The New Hampshire House Finance Committee has wrapped up its work on the state budget proposal, which now heads to the House floor next week.
The roughly $11 billion budget cleared the committee Tuesday with all Republican backing – undoing many spending increases from the Governor.
They spent $88 million less for the Department of Transportation, $46 million for education aid and $140 million less for the Department of Health and Human Services.
Under DHHS reductions the state’s Medicaid expansion would expire by the end of the year, funding for emergency shelters would be cut in half and the Governor’s $6 million increase to drug and alcohol prevention programs would be completely eliminated.
Katharine Rogers, a Democrat from Concord, says these cuts are directed at New Hampshire’s most vulnerable populations.
“Ten percent of those people – 224 individuals were veterans, people who went to war to save us to defend our country. Thirty-three percent of those 10,000 people are people with families and children – little kids are going to be homeless,” Rogers told her colleagues.
But Republican Richard Barry of Merrimack says these decisions weren’t easy but they were necessary.
“We tried to cut the areas that were going to impact people the least, we didn’t do it lightly, let me tell you that, it hurt, it hurt us all,” Barry told the committee.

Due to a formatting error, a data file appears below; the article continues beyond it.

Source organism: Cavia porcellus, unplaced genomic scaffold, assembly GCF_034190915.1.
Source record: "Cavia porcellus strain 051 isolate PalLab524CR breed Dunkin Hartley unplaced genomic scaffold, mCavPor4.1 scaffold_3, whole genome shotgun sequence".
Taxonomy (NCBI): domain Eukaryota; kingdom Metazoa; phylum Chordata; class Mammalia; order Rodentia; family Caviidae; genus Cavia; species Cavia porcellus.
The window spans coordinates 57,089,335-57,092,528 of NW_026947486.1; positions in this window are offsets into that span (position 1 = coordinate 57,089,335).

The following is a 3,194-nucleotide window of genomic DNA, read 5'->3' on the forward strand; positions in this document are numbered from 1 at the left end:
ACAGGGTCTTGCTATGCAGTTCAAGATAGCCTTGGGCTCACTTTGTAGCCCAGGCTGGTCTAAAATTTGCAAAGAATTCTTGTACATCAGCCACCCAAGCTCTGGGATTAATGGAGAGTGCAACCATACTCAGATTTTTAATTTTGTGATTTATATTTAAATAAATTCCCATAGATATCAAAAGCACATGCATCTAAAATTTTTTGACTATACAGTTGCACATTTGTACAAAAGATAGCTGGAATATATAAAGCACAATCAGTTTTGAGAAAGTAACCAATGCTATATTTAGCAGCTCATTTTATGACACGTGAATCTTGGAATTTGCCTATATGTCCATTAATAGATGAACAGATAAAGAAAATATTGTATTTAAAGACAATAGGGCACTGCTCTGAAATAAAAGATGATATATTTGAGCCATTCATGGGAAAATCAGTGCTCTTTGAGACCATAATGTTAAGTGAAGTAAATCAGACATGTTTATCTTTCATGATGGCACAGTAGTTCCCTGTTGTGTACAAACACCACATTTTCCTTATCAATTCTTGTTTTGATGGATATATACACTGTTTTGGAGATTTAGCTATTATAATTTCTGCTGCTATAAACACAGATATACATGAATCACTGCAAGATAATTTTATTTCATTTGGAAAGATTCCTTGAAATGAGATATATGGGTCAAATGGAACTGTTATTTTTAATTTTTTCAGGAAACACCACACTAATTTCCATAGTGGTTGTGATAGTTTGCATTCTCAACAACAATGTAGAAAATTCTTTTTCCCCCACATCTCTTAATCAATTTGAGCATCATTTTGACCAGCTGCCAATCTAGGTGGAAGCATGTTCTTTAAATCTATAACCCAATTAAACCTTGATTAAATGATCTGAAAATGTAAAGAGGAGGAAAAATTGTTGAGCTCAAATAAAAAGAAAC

Democrat Cindy Rosenwald of Nashua says it is appalling that Republicans’ took all tax increases off the table.
“Isn’t an increase in the cigarette tax worth it to combat substance abuse in the middle of an epidemic and to fund emergency shelters in the middle of an epidemic,” Rosenwald said at a press conference Tuesday morning.
But Finance Chairman Neal Kirk, who says he is proud of the budget, says the Governor’s proposed revenue increases were not the best way to balance the budget.
“When we were trying to look at her budget, we didn’t have the same amount of revenue to spend, and we weren’t going to penalize businesses with higher taxes to harm the economy the way the governor did,” the Republican said.
Kurk says he hopes Republicans will join him in supporting an increase to the gas tax of around 7 to 9 cents to offset spending reductions to the Department of Transportation, which is scheduled to be introduced to the floor sometime Wednesday.
Governor Maggie Hassan issued a statement Tuesday calling these reductions "irresponsible and unnecessary" saying it will only hurt the state's economy and further downshift costs to local towns and cities.
The full House is scheduled to vote on the proposed budget next week.